Sculptor Clark Mills was commissioned to create plaster casts of the prisoners’ heads, front and back, using a technique both uncomfortable and terrifying. A tight skull cap was placed over their heads, straws were inserted into their nostrils for breathing purposes, and plaster was applied, where it remained until it was set. The plaster was removed in two sections, then reconnected in one piece to form bodyless heads, which bore a remarkable resemblance to those who were subjected to modeling for them.

Pratt himself had his head cast first, in order to reassure the captives.

In 1878 — three years after their incarceration — 63 of the prisoners were released to return to their families without ever being charged or tried for anything. One prisoner died on the train to Fort Marion while trying to escape, and eight died from tuberculosis, suffered due to the the dank, cave-like confines of the prison.

Of the 63 remaining prisoners, all eventually made their way back to Indian Territory (Oklahoma). A few maintained the newly assimilated culture of the white man, while others returned to their tribal traditions.

Although the warriors themselves have long since passed, their plaster likenesses remain, stored on shelves in backrooms of the Smithsonian and Peabody Museums, where they stand as disturbing monuments to man’s inhumane treatment of his fellow man.

Curators have long been uncertain of what to do with the body-less plaster heads.

“Because they were not created by Native Americans, they do not fall under the legal requirements of the NAGPRA (Native American Graves Protection and Repatriation Act), enacted in 1990,” Lew Aytes said.

Enter the project, “Calling Back the Spirits.”

In his role as sculptor for the project, Aytes is casting replicas and creating busts of 15 tribal members who were held captive in Fort Marion, using their original plaster “life-masks” as his basis.

“Each of the five tribes will be represented,” Aytes said.

The replicas, after casting, will be bronzed, Aytes said.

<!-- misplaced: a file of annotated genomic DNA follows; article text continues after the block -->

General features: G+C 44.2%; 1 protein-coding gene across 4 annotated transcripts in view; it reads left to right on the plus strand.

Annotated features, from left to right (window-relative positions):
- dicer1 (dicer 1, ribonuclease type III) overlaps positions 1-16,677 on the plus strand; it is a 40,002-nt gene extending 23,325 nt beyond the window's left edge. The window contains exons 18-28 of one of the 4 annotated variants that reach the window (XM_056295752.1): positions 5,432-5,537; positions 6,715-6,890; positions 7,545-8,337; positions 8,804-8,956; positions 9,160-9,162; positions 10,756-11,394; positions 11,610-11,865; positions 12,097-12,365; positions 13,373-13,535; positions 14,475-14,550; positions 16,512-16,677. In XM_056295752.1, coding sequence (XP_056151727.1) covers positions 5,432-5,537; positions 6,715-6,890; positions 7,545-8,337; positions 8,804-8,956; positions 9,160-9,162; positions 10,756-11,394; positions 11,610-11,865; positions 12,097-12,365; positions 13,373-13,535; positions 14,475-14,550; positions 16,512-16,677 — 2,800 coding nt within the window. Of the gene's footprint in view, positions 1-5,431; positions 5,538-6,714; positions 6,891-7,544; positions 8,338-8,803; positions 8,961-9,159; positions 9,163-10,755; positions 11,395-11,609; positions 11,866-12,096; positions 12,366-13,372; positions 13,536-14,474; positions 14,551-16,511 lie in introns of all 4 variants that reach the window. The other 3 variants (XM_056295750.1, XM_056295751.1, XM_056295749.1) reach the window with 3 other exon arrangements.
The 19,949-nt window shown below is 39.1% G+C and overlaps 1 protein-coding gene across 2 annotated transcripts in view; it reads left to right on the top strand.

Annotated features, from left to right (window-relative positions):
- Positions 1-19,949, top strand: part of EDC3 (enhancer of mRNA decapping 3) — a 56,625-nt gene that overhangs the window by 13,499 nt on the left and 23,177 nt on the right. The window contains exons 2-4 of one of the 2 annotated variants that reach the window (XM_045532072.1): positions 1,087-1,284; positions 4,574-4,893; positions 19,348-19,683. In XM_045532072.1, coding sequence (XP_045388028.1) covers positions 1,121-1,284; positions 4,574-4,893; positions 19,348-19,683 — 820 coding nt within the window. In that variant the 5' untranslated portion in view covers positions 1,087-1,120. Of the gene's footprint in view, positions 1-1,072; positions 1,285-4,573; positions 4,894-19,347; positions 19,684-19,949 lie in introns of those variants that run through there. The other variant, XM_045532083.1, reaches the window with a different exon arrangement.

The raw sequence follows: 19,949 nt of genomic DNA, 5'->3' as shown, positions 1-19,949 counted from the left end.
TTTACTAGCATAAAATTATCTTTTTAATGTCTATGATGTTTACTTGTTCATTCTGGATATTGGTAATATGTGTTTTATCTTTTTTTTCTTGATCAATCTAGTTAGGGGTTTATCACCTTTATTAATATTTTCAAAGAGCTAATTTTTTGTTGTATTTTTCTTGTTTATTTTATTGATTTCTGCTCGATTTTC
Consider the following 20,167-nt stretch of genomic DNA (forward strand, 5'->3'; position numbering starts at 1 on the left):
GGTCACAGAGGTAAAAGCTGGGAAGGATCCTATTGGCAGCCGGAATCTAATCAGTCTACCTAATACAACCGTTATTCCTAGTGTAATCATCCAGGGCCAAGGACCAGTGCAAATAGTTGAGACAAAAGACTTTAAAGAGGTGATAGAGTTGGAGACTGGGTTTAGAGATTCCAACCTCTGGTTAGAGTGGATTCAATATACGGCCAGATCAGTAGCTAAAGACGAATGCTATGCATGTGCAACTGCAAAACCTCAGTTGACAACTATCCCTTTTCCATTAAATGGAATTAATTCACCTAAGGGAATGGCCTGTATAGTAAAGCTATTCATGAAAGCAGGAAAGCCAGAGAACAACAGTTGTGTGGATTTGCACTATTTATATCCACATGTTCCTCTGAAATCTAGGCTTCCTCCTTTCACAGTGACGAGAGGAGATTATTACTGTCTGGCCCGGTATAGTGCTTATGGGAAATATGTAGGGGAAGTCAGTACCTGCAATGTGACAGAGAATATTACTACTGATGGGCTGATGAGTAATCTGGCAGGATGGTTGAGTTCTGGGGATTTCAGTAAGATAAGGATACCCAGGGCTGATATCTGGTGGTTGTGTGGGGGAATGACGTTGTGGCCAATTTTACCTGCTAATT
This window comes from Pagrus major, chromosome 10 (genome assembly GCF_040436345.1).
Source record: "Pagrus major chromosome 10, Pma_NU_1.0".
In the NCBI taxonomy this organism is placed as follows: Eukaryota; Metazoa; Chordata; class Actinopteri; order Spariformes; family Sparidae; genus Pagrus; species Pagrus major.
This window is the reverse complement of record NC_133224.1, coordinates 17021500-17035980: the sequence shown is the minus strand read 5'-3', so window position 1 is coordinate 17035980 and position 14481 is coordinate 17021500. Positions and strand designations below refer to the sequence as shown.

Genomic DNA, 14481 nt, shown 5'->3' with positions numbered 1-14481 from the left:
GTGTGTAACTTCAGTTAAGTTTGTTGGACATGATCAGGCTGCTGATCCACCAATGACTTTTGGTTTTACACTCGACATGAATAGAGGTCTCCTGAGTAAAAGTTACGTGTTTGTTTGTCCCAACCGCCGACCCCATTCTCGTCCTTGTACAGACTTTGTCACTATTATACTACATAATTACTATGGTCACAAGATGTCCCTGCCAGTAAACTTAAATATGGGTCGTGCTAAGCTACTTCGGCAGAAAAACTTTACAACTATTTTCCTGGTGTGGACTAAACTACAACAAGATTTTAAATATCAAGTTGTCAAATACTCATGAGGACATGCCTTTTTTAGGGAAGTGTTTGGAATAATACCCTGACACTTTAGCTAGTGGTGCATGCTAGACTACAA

In addition to busts of 15 of the prisoners, Aytes will sculpt likenesses of five living descendants of the prisoners, including the 6-year-old granddaughter of Dr. Dolores Subia BigFoot, a childhood trauma specialist in the University of Oklahoma Health and Sciences Center. BigFoot, a member of the Caddo Nation, is a descendant of the only Caddo warrior taken captive. Her granddaughter, however is a descendant of both Caddo and Cheyenne warriors.

Dr. BigFoot’s late husband, John Sipes, Jr., was a Cheyenne Chief and a historian for the Cheyenne tribe. Sipes collected stories of the Fort Marion prisoners of war for over three decades and willed his collection to his and Dr. BigFoot’s son, Ah-in-nist Sipes.

Dr. BigFoot and Ah-in-nist, who recognize the impact of generational trauma, first had the idea for the “Calling Back the Spirits” project.

In addition to educating tribal nations and the general public about the Fort Marion prisoners of war, the project is intended to promote understanding and healing among the nations whose ancestors were held captive.

“It was an honor for me, as a white American, to be chosen as the sculptor for this Native American project,” Aytes said.

Aytes, after leaving a career in finance, has been a professional sculptor for over 30 years. His specialty creations are busts and reliefs of Indigenous people, as well as sculpted portraits of historical figures. Aytes was selected by the Missouri Arts Council as a featured artist in May, 2023.

In addition to Aytes’s sculptures for the “Calling Back the Spirits” project, two books will be written by other members of the team: one is a pictorial, coffee-table book, and the second is a children’s book. The exhibit will also include storyboards, video interviews with descendants and a documentary of the history of the Fort Marion prisoners.

When the elements of “Calling Back the Spirits” are complete, they will become part of an international museum tour, including The Smithsonian and The Peabody Museum, where they will be displayed in conjunction with the museums’ own collections. A permanent exhibit will be housed in a national museum and will be available through links to an e-Museum.

The Peabody Museum has agreed to loan a few of the original life-masks of the Fort Marion prisoners for use in the exhibit. The masks were formerly reserved only for the eyes of museum personnel and descendants of the prisoners.

“When the museum tour is finished, the original plaster life-masks will be given to living descendants of the prisoners,” Aytes said.

Then, their spirits will finally be home.

Aytes said the “Calling Back the Spirits” tour is expected to begin in late 2025.